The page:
Horse racing has long been one of the most widely enjoyed sports in the world, with punters everywhere cheering on their horses as they hope to pick a winner from the pack and end the day with a tidy profit for themselves.
Bookmakers and gambling sites like Betfree set the odds for the races, and this is how many people come to learn of the many upcoming races on the calendar. Such is their influence over horse racing events; punters can enjoy watching live streams of the races directly from their sportsbooks while receiving special promotions and free bets in the lead up to the event.
While horse races take place every day in different parts of the world, what are the most high-profile races you need to keep an eye out for? This post introduces you to five of the biggest horse racing events of the year.
Attended every year by the Queen, horse racing in the UK doesn’t get much bigger than Royal Ascot. Usually held in June of each year, it’s renowned for its Royal Procession that is held before the first race of the event, and spectators usually dress for the occasion, with women adorning stunning dresses and hats to match the royal theme, while men wear morning suits and top hats. But aside from the fashion and pageantry of the event, you can bet on the best horses from all over Europe at Ascot and pick your winner from a diverse field.
The Cheltenham Festival might not quite have the aplomb of Royal Ascot, but it’s extremely popular nonetheless. Getting underway in March set amidst the stunning Cotswolds region of the UK, the festival spans four days and often coincides with St. Patrick’s Day, making it extremely popular with Irish racing fans. The most popular races of the event include are the Cheltenham Gold Cup and the Champion Hurdle, with an honourable mention for the hotly contested Queen Mother Champion Chase. With an incredible atmosphere amongst the many fans in attendance, few events on the racing calendar can match Cheltenham’s appeal to spectators.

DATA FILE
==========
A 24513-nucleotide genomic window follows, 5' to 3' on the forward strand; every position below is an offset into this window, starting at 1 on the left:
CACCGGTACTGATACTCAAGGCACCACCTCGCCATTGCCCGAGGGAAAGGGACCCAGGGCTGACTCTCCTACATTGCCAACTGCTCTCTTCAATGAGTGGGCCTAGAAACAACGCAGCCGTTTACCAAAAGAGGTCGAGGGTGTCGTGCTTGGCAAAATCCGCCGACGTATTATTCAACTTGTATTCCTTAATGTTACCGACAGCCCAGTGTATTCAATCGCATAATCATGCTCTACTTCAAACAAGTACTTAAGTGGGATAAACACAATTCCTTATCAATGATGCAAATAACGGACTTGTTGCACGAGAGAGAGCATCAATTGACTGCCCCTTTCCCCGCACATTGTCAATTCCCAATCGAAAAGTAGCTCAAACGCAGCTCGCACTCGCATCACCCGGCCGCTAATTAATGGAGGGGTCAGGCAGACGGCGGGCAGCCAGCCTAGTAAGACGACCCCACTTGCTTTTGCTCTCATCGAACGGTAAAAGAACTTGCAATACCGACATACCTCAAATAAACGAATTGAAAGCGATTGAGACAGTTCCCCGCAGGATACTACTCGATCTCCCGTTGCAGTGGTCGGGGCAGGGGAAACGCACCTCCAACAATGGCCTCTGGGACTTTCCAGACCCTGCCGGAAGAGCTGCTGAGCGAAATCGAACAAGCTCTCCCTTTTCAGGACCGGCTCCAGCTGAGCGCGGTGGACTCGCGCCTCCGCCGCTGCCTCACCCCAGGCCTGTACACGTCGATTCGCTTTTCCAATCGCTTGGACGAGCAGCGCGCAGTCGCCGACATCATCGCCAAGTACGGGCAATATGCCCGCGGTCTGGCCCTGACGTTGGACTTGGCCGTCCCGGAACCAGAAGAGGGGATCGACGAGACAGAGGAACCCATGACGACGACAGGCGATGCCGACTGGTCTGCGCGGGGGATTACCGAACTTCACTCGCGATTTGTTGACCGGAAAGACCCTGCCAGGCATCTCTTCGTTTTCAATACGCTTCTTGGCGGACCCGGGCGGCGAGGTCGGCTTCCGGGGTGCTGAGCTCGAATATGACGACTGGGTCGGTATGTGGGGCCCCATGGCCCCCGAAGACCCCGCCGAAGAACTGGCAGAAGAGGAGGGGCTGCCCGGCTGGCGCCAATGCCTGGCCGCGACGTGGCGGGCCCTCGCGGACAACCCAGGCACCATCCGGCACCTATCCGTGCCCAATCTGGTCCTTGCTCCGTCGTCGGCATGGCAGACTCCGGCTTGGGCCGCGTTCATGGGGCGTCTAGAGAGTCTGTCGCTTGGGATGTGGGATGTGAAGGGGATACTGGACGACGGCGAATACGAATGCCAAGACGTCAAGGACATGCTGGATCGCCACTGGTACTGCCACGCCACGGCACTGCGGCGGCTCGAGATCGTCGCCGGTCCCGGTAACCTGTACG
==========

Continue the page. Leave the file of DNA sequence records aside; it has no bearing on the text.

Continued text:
The Grand National.
The Grand National is unique because it attracts interest from people who don’t normally bet on horse racing. Held at Aintree near Liverpool, The Grand National is famed for its notoriously difficult track and high fences that pose a significant challenge to jockeys and their horses. Although the fences have been lowered in recent times due to the number of casualties, it’s still an extremely tough course, and the winner of this race goes down in history.
The Melbourne Cup.
Australia’s most famous horse-race that is said to “stop the nation,” and the day is even commemorated by a national holiday across Melbourne and some other parts of Victoria. More than 100,000 spectators usually pack the grandstands, with millions more at home watching on TV. Betting on the race is extremely widespread, with one bookmaker claiming in 2003 that 80 per cent of the adult population of Australia had placed at least one bet on the outcome of the cup. Perhaps only rivalled by the Grand National in terms of popularity, be sure to mark November 2nd in your calendar and enjoy the event this year from wherever you are in the world.
The Dubai World Cup Carnival.
At the Meydan racecourse in UAE, the Dubai World Cup Carnival boasts an incredible prize pool for successful jockeys and trainers, reported to be in the region of $12 million in 2019. As you might expect from the UAE, this made it the richest horse racing event in the world. Although the World Cup Carnival actually runs for three months [from January to March], the finals that are scheduled for the end of March make the most compelling viewing. With racers from all over the world attracted by the prize money on offer, it’s one of the most high-profile horse racing events on the calendar.
While horse racing might not be everyone’s cup of tea, anyone who fancies a bet is often inclined to stake a wager on one of these high-profile races. With a huge field to pick from and with the ability to tune into the live-action from your online betting account, you don’t want to miss out on these events throughout the course of the next calendar year.